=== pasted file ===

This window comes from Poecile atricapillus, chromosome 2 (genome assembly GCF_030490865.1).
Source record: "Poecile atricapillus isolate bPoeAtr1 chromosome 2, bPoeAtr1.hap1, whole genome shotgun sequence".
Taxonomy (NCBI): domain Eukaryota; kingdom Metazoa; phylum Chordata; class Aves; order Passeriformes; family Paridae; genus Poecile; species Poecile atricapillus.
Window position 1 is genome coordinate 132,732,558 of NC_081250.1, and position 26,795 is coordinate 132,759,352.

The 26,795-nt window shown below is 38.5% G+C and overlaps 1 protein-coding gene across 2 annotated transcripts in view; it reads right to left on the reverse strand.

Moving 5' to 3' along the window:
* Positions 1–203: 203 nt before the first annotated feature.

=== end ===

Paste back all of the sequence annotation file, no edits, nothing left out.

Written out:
This window comes from Poecile atricapillus, chromosome 2 (genome assembly GCF_030490865.1).
Source record: "Poecile atricapillus isolate bPoeAtr1 chromosome 2, bPoeAtr1.hap1, whole genome shotgun sequence".
Taxonomy (NCBI): domain Eukaryota; kingdom Metazoa; phylum Chordata; class Aves; order Passeriformes; family Paridae; genus Poecile; species Poecile atricapillus.
Window position 1 is genome coordinate 132,732,558 of NC_081250.1, and position 26,795 is coordinate 132,759,352.

The 26,795-nt window shown below is 38.5% G+C and overlaps 1 protein-coding gene across 2 annotated transcripts in view; it reads right to left on the reverse strand.

Moving 5' to 3' along the window:
* Positions 1–203: 203 nt before the first annotated feature.